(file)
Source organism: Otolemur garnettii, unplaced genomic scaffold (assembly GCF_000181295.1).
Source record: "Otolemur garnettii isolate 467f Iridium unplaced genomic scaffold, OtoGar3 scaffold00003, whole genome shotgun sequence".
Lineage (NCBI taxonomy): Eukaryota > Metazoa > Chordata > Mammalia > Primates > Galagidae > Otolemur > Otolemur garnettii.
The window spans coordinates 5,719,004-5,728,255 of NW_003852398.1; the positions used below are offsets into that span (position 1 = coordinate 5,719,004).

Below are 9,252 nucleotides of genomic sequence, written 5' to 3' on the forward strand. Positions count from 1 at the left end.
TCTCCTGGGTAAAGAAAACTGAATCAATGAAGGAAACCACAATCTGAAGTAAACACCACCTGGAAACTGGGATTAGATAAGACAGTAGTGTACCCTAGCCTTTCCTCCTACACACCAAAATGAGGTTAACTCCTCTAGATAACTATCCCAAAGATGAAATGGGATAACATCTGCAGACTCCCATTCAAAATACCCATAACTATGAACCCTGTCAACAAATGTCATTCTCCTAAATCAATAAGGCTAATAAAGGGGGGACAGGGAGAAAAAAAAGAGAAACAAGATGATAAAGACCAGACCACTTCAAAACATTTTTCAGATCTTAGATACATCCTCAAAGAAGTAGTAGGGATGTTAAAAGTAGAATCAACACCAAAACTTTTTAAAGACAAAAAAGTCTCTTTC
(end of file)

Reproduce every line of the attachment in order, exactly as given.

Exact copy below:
Source organism: Otolemur garnettii, unplaced genomic scaffold (assembly GCF_000181295.1).
Source record: "Otolemur garnettii isolate 467f Iridium unplaced genomic scaffold, OtoGar3 scaffold00003, whole genome shotgun sequence".
Lineage (NCBI taxonomy): Eukaryota > Metazoa > Chordata > Mammalia > Primates > Galagidae > Otolemur > Otolemur garnettii.
The window spans coordinates 5,719,004-5,728,255 of NW_003852398.1; the positions used below are offsets into that span (position 1 = coordinate 5,719,004).

Below are 9,252 nucleotides of genomic sequence, written 5' to 3' on the forward strand. Positions count from 1 at the left end.
TCTCCTGGGTAAAGAAAACTGAATCAATGAAGGAAACCACAATCTGAAGTAAACACCACCTGGAAACTGGGATTAGATAAGACAGTAGTGTACCCTAGCCTTTCCTCCTACACACCAAAATGAGGTTAACTCCTCTAGATAACTATCCCAAAGATGAAATGGGATAACATCTGCAGACTCCCATTCAAAATACCCATAACTATGAACCCTGTCAACAAATGTCATTCTCCTAAATCAATAAGGCTAATAAAGGGGGGACAGGGAGAAAAAAAAGAGAAACAAGATGATAAAGACCAGACCACTTCAAAACATTTTTCAGATCTTAGATACATCCTCAAAGAAGTAGTAGGGATGTTAAAAGTAGAATCAACACCAAAACTTTTTAAAGACAAAAAAGTCTCTTTC